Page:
photo by Markus Klinko & Indrani


– is just as authentically Gaga as this:



photo released by Lady Gaga


See, when I was younger, the problem with me (as I perceived it), was that I was NONE of these desirable things: sexy, brave, willing to suffer the slings and arrows – and blisters and bruises – for style.  I could fake it for a while, but it was my fault my ovaries weren’t brass enough to carry me through the day in outrageously odd-yet-smokin’ outfits without eventually crumbling under the stares and catty comments and lewd come-ons and thence crawling back into my overlarge hoodies and socks with cartoon owls on them.

In other words, I was giving way too many fucks.  Okay, so maybe less fucks than the average bear, but all the same, more fucks than I wanted to be dishing out.

Which is probably why I’ve always been attracted to female performers who possess ZERO SPARE FUCKS.

And two hours before the Lady Gaga concert, at 38 years old, much to my chagrin and embarrassment, I still had a few fucks to give.

* * *

I wish I could’ve taken a picture of my costume for you.

A long black cocktail dress, combat boots, my studded leather motorcycle jacket, and some extremist Goth make-up that put my high-school ankhs to shame.

No kidding, I’d just spent an hour in the bathroom mirror applying foundation, powder, incredibly detailed and dramatic eyeshadow – and then taking my liquid black eyeliner and drawing flowing lines and curlicues and stars around my eyes until I looked less like an artist who’d created something beautiful, and more like a four year-old who’d gotten into Mommy’s lipstick without knowing it’s called lipstick for a reason.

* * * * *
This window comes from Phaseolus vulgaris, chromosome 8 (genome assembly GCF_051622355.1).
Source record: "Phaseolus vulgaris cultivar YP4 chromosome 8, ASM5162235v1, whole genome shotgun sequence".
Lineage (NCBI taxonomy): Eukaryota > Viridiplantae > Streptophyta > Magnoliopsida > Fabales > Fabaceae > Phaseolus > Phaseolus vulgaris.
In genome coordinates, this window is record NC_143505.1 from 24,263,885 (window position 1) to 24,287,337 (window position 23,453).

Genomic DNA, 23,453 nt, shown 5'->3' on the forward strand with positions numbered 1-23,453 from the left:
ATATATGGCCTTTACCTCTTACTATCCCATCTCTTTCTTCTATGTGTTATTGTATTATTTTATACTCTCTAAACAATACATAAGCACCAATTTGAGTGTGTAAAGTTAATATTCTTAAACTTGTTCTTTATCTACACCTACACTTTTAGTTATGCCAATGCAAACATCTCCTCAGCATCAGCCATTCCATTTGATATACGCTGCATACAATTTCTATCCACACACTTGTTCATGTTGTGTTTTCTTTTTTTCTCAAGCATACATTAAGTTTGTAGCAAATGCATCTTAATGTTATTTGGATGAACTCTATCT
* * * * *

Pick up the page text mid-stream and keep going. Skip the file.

And as I stared at that girl in the mirror, that four year-old trying so hard to be a grown-up, trying so hard to imitate her idol, trying so desperately to be anything other than what she really was, I had (you guessed it) an epiphany.

Seriously.  Right there in the bathroom.  Naked, barefoot, eyeliner in one hand, vague sense of “What the fuck?” in the other.  I blinked rapidly, scanning my face, trying to figure out what felt wrong.  I was going to a Lady Gaga concert, for Christ’s sake – it’s not like there was a “right” way to look.  Gaga’s run through every physical manifestation on the planet (as well as a few off-world) so it’s not like I would’ve – or could’ve – stuck out in a crowd of Little Monsters.

Then what was it?  Why was I feeling so off?

Was it because, since I can barely play Hangman, my hand just isn’t steady or trained enough to create designs as magnificent as I envisioned them?  Was it because I’m not used to wearing make-up at all anymore, and I was only feeling baseline uncomfortable?  Was it because the look was So Weird – and not just So Weird – but SO BALLS-OUT WEIRD – I was just having trouble adjusting to it?

And that’s when the epiphany punched me right in the mouth:

This is not who I am.

* * *

I hadn’t conjured those words on my own.

That’s the creepy part about epiphanies: they seem to appear out of nowhere, fully formed, at the forefront of your consciousness.  Actually, that’s how you can tell if something’s truly an epiphany: it lands on you without warning, almost like some unknown Whatever is whispering in your ear, and you get the feeling like, Hey, you know what?  It’d be really, really good if I listened to this.

I stood there for a second, still looking in the mirror, and let the words hit me again:

This is not who I am. 

And as usual, that unknown Whatever was right.

Fucking Whatever.

* * *

As I ran the hot water in the sink, I yelled out to the living room, “Honey, how much time do we have before we leave?”

“Thirty minutes!”


“Perfect?” his voice rose.  I heard the couch cushions shift.  “Why perfect?”

“Because I’m taking this stupid shit off and not trying so hard and I’m just gonna be me because that’s what Gaga’s really talking about, see?  She doesn’t want us to be these little Gaga clones, she just wants us to be us – whoever we really are and that’s what I want now, too!  I mean, Jesus, look at me: I’m nearly 40, I have a fucking pooch belly!  I’m not this chick – I wasn’t this chick when I was 20!  I’ve never been this chick, with the boots and the dress and the fucking stupid eyeliner!  Even when I was pretending to be that chick, it’s not who I was!  I just had an epiphany!”